The Low Countries, a middle Europe that extended to Burgndy - and that would emerge again as the powerhouse of a modern united Europe - had held onto, or retrieved, the great inheritance of Charlemagne at the forefront of Western Christian Civilization during the High Middle Ages. The Devotio Moderna is but one example of the debt that the Christian West owes to the Low Countries of this period.
The purity of Plain Chant gave way to the more elaborate beauty of Polyphony, in much the same way as the purity of Romanesque gave way to the more elaborate beauty of the Gothic. So too, as the Low Countries led the way in culture, in fashion, in architecture, and in piety, did they also in music and the Franco-Flemish School was to the fore in European music of the 15th and 16th Centuries.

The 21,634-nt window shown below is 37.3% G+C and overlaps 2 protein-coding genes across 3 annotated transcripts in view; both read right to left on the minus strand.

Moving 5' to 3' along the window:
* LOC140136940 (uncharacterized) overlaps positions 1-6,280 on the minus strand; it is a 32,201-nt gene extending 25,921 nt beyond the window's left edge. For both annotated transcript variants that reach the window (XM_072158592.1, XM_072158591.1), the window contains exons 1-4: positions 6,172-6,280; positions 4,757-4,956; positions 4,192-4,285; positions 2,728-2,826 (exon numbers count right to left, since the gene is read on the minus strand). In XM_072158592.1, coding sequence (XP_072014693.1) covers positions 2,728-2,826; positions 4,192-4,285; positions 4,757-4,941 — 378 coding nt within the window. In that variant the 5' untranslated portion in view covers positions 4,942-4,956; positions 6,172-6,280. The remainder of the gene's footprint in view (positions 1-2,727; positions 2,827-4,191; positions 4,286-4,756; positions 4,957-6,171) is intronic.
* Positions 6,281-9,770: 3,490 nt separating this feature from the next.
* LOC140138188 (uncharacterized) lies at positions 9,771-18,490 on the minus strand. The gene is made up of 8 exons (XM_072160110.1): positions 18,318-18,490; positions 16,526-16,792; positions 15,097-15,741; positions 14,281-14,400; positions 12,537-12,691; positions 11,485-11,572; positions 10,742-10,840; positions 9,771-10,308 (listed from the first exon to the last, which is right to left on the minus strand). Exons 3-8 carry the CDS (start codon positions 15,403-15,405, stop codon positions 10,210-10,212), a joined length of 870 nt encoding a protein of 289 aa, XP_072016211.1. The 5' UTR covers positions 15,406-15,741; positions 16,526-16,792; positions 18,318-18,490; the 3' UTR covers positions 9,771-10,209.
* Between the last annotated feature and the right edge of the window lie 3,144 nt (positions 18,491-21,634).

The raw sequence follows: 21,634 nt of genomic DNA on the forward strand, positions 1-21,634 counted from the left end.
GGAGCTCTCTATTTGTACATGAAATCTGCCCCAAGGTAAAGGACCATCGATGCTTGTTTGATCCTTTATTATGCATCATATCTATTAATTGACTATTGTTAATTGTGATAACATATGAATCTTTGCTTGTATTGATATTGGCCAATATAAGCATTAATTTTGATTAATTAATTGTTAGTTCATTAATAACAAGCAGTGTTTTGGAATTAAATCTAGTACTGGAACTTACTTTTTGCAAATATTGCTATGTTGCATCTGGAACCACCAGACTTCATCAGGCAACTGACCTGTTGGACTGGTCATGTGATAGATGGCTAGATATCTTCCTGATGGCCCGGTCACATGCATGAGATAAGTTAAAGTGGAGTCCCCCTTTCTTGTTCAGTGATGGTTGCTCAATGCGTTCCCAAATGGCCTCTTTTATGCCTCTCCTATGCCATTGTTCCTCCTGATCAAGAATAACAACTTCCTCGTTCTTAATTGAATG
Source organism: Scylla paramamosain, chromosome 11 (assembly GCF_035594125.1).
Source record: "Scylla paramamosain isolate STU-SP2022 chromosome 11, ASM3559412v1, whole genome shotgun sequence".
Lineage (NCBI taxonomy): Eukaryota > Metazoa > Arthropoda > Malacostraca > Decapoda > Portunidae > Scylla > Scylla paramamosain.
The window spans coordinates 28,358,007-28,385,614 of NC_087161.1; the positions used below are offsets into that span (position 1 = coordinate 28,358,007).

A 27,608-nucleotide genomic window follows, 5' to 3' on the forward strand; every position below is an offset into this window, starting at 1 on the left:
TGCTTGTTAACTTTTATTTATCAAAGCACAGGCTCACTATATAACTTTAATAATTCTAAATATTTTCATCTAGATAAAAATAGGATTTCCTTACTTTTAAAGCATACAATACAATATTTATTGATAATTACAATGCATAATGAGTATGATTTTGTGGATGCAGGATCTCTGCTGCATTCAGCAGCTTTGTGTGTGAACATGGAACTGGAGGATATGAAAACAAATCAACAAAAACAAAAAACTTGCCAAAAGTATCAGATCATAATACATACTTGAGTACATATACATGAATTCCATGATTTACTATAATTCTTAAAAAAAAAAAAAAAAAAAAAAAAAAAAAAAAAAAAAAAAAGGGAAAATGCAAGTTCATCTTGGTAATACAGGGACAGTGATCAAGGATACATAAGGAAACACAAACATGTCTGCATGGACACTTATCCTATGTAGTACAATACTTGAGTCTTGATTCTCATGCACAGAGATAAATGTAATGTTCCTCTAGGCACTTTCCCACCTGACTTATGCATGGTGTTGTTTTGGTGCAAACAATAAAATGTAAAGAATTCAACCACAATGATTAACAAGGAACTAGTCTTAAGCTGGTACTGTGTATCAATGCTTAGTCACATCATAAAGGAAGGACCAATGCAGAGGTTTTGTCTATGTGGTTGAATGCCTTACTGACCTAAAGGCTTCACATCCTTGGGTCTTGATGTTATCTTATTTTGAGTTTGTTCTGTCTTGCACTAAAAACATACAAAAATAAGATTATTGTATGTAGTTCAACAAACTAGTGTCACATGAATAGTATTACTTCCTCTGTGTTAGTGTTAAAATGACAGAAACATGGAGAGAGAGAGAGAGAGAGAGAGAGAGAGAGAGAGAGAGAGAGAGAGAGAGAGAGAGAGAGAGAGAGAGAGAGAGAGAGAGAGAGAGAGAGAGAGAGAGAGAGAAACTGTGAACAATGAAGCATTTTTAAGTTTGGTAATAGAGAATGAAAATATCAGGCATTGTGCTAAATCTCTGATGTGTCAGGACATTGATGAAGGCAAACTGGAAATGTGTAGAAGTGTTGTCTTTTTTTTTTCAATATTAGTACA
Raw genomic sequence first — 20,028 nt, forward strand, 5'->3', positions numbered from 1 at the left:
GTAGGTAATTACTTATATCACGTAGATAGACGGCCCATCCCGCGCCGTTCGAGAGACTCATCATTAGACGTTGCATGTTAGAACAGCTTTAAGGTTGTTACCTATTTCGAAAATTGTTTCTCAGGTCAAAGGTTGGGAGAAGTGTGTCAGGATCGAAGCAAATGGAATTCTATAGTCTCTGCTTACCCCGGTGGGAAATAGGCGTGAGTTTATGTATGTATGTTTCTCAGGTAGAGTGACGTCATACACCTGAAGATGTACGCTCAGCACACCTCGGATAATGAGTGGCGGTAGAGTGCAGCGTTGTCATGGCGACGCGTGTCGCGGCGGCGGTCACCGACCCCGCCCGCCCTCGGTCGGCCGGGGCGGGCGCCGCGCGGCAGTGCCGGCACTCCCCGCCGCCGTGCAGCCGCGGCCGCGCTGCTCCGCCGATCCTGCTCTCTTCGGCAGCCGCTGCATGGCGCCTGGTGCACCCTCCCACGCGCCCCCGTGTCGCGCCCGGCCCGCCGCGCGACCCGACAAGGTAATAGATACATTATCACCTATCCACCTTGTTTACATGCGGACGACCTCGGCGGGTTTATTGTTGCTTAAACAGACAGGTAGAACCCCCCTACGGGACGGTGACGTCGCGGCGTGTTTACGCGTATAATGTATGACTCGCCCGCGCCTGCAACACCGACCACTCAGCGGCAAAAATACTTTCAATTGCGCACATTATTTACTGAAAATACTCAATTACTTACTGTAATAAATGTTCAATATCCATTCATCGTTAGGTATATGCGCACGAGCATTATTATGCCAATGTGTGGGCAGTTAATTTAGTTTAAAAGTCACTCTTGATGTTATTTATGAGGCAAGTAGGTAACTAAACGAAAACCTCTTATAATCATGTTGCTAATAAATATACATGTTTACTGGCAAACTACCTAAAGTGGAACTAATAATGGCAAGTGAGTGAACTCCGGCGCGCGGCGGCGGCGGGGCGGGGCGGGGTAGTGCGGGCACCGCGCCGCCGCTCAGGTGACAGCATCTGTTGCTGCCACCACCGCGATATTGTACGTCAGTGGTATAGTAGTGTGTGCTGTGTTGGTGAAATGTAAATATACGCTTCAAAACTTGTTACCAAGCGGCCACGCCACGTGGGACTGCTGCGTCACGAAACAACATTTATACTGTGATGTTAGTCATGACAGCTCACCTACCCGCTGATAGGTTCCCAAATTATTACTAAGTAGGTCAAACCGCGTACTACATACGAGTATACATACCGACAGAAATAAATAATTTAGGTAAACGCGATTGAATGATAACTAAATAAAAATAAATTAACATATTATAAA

Johannes Ockeghem (c. 1410-1497) was the leader of the second generation of the Franco-Flemish school, born in modern-day Belgium, he died at Tours, in the heart of Valois France. His Requiem, one of 14 Masses that he composed, is the earliest extant polyphonic setting of the Requiem. It is, however, extremely austere and is in a 'faux bourdon' style with a predominating bass line. The setting is incomplete in the form that comes down to us, and lacks the and Sanctus and Agnus Dei. Once again, for contrast, I only include the Introit and Kyrie.
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